Don't Mess with Memphis

A while back my good friend Amy L. jokingly allerted me that Memphis had been listed as the #3 "Most Miserable City in America" by Forbes Magazine. This sort of Memphis bashing is surprisingly common place, and I've written in regards to it before.

Growing up in Clarksville, TN, an ex-urb of Nashville all I ever really heard about Memphis growing up was that it was dirty, poor, crime-ridden, and filled with "them" (i.e. black people). There's a running "joke" that Tennessee should sell Memphis to Arkansas or Mississippi (a ludicrous idea which if feasable would actually remove a huge chunk of TN's economy, history, and culture). I'm not bashing middle Tennessee here, I was born and raised in middle Tennessee and I love it. 

The negativity Memphis drew was strange to me because my family has strong connections to Memphis,  my dad's siblings and his aunt live here, and my experiences in Memphis had been overwhelmingly positive. When I was younger I would often spend a week or two in Memphis during the summertime, staying with my Aunt Karen and taking swimming lessons from my Aunt Michele. I loved Memphis. Memphis was a great place to be a kid; there was the pink palace, the zoo, big parks and great food (all stuff Clarksville lacked).

Then in high school I spent a month at the University of Memphis for the Tennessee Governor's School for International Studies. We visited the National Civil Rights Museum, the South Main Arts District, Beale Street, and of course the Zoo (they had just received two pandas from China). I even met one of Ghandi's grandsons who was in town for the annual Ghandi-King Conference on Peacemaking.  That summer I really fell in love with Memphis. 

When it came time apply for college I applied to both Rhodes College and the University of Memphis. Although I ended up attending Pepperdine, when it came time for me to apply to law school the U. of M. was honestly my first choice.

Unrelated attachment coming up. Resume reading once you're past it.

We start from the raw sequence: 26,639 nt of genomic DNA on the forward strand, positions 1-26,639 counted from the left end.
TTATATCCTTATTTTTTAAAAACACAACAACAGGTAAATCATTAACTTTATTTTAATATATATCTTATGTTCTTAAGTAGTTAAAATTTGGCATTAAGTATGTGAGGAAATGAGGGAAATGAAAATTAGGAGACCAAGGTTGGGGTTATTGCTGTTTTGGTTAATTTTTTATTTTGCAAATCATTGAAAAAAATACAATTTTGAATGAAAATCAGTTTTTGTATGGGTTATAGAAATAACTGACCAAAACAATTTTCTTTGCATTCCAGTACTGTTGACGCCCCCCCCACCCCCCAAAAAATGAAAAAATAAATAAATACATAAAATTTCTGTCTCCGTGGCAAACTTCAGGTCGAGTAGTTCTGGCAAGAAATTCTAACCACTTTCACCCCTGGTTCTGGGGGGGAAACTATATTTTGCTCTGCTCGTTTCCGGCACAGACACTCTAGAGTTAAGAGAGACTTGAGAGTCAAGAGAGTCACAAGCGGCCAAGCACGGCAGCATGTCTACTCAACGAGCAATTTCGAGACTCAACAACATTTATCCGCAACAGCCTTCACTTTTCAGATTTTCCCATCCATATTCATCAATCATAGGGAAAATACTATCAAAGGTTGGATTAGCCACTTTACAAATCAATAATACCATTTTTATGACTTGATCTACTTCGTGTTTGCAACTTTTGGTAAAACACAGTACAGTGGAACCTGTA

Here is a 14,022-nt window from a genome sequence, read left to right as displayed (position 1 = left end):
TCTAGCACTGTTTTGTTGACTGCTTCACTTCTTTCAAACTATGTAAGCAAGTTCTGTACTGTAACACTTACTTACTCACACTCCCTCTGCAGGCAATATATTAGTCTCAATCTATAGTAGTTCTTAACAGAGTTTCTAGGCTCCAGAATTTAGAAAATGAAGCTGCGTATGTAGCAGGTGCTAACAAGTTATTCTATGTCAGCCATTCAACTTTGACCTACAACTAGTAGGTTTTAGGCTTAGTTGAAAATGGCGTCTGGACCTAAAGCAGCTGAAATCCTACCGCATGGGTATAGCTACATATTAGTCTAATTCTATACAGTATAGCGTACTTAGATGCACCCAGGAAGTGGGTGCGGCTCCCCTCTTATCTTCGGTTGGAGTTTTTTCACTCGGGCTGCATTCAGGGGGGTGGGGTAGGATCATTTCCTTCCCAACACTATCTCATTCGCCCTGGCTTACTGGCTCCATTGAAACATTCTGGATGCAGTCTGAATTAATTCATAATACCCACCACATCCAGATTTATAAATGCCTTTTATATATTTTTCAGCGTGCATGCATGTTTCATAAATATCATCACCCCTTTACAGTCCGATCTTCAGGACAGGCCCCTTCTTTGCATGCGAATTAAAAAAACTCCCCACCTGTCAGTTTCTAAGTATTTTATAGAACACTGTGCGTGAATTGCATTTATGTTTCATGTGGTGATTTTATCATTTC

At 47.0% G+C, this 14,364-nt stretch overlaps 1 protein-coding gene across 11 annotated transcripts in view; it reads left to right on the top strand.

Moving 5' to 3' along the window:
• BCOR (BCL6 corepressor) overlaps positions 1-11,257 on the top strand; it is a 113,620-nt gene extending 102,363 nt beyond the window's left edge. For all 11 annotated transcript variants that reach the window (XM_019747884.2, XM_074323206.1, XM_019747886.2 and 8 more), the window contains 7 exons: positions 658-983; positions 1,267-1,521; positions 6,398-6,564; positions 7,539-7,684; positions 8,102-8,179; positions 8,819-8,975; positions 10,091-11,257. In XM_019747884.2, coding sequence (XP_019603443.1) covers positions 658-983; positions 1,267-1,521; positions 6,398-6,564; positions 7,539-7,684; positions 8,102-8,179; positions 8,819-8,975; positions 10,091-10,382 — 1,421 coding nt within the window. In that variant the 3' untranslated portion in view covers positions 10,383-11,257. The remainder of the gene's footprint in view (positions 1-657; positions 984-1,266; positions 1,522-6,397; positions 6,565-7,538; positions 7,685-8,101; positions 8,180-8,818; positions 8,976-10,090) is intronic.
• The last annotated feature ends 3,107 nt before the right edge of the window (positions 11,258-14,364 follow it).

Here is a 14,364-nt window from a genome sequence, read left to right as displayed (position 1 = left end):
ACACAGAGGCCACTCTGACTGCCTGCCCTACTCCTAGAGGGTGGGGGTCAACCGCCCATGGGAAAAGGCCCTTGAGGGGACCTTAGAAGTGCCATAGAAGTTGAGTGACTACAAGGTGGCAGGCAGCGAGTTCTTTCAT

So yes, I love Memphis, and the Forbes post hit home. So when IloveMemphis mentioned Mayor Wharton's letter for Forbes today, I was estatic. 

I encourage you to read it. But here's the heart of the letter: 

Memphis is not a miserable city, not by any definition, not by any metric....

Memphis is a city of joy. You can hear it coming up from our high school gymnasiums and football fields every Friday evening.  You can hear it rocking on Beale Street late every Saturday night. You can hear it in our churches every Sunday morning....

Memphis is a city of resilience. Floods, fire, pestilence, and poverty may have tested us, but they have never broken us.  We are a city built on a bluff, positioned to withstand storms that other cities cannot.  If the rates of unemployment, high school drop outs, and crime are to be our new battlegrounds, then we will join those fights, and we will prevail.  For all of the problems you might show me, I can point to a legion of government agencies, non-profit organizations, churches, volunteer groups, and grassroots activists working together as one Memphis to find the solutions.
Maybe it’s something in our water.  Maybe it’s something in our soil.  I think it’s something in our souls that makes us Memphians.  We know who we are – and miserable is not part of the definition.
We know too that our city’s song is not complete.  It is being written every day, and it is sung by a chorus of hopeful, energetic voices that will resonate for generations.

No comments: